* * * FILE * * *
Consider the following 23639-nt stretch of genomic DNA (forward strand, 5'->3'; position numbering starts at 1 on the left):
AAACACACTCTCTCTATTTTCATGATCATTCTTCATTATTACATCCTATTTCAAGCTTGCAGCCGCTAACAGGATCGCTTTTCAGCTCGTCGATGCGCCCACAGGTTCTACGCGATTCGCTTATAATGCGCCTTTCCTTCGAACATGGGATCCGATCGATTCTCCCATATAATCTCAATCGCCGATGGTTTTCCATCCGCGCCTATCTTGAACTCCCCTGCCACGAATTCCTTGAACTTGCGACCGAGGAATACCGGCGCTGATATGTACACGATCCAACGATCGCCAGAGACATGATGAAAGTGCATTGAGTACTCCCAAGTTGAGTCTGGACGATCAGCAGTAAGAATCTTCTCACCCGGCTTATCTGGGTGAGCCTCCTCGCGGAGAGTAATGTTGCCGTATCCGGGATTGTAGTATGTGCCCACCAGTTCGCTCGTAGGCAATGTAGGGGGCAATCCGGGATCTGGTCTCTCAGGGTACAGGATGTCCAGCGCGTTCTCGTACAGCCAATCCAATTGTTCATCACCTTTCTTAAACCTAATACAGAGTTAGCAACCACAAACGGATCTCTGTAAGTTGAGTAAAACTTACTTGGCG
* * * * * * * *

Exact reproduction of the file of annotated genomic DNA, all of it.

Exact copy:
Consider the following 23639-nt stretch of genomic DNA (forward strand, 5'->3'; position numbering starts at 1 on the left):
AAACACACTCTCTCTATTTTCATGATCATTCTTCATTATTACATCCTATTTCAAGCTTGCAGCCGCTAACAGGATCGCTTTTCAGCTCGTCGATGCGCCCACAGGTTCTACGCGATTCGCTTATAATGCGCCTTTCCTTCGAACATGGGATCCGATCGATTCTCCCATATAATCTCAATCGCCGATGGTTTTCCATCCGCGCCTATCTTGAACTCCCCTGCCACGAATTCCTTGAACTTGCGACCGAGGAATACCGGCGCTGATATGTACACGATCCAACGATCGCCAGAGACATGATGAAAGTGCATTGAGTACTCCCAAGTTGAGTCTGGACGATCAGCAGTAAGAATCTTCTCACCCGGCTTATCTGGGTGAGCCTCCTCGCGGAGAGTAATGTTGCCGTATCCGGGATTGTAGTATGTGCCCACCAGTTCGCTCGTAGGCAATGTAGGGGGCAATCCGGGATCTGGTCTCTCAGGGTACAGGATGTCCAGCGCGTTCTCGTACAGCCAATCCAATTGTTCATCACCTTTCTTAAACCTAATACAGAGTTAGCAACCACAAACGGATCTCTGTAAGTTGAGTAAAACTTACTTGGCG